Courting trouble

Bloggers beware: the Crown Law Office is reviewing internet publication after recent cases raised questions over contempt of court and suppression order breaches.

It’s nearly 30 years since I studied media law at journalism school. We weren’t using computers and had never heard of the internet so what we learned applied to print and broadcast media.

But I’ve always blogged on the theory that the laws which applied then still apply now whether they’re published in old media or new.

Comment which might influence a case before it’s concluded, publishing information that’s been suppressed or indentifying – explicitly or not – someone who has name suppression are all courting trouble.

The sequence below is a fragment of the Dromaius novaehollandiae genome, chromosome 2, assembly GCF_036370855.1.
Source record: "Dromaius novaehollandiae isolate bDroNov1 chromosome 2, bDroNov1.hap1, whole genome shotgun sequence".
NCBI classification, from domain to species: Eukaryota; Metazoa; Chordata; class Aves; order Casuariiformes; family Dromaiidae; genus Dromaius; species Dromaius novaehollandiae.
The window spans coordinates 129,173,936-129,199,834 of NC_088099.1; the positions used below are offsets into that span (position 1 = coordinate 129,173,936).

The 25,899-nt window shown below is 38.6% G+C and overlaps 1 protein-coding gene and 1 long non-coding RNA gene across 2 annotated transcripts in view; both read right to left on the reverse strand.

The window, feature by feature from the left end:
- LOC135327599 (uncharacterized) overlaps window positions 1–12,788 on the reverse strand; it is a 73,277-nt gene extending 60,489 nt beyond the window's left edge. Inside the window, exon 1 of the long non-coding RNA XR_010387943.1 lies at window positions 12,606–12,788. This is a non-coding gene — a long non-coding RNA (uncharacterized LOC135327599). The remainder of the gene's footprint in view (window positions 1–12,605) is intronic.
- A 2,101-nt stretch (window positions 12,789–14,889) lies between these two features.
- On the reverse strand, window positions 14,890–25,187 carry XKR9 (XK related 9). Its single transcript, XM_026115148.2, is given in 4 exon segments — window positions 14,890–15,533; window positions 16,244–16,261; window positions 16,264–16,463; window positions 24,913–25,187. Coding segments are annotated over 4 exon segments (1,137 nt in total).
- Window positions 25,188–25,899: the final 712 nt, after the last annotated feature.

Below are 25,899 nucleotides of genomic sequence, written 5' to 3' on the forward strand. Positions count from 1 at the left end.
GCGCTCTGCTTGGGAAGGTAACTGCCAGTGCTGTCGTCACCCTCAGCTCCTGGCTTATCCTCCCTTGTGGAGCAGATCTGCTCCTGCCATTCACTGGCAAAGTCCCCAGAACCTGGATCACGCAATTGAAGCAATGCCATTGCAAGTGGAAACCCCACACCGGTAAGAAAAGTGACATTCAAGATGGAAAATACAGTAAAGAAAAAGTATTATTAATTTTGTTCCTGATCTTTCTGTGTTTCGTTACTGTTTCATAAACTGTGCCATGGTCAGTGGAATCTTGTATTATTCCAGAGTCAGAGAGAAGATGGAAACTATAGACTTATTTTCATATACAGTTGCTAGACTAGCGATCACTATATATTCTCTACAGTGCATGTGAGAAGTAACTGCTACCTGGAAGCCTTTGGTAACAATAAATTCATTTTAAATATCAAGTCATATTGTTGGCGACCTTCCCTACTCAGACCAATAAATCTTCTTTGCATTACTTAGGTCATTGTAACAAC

Contempt of court has always been a serious charge and I don’t think the medium in which the offending comments were published would make a difference.

3 Responses to Courting trouble

  1. gravedodger says:

    IMHO to many suppression orders are granted for reasons that do no relate to fairness for the defendant and often are unfair to others on whom unwarranted suspicion falls. Also publication of defendants name and crimes alerts other victims to come forward with evidence and or allegations with relevance.
    I feel it is often too easy to get suppression orders and that fact brings the law into disrepute. When laws are disrespected more incidents of ignoring them are likely.


  2. pdm says:

    Gravediger I agree with you. From my lay person observations it seems as many as 75% of suppression orders are unnecessary.


  3. Tired Farmer says:

    Upon reading your post entitled “Courting Trouble ” and then going to the site www, it would seem that many of New zealand’s Court Judges are doing just that.


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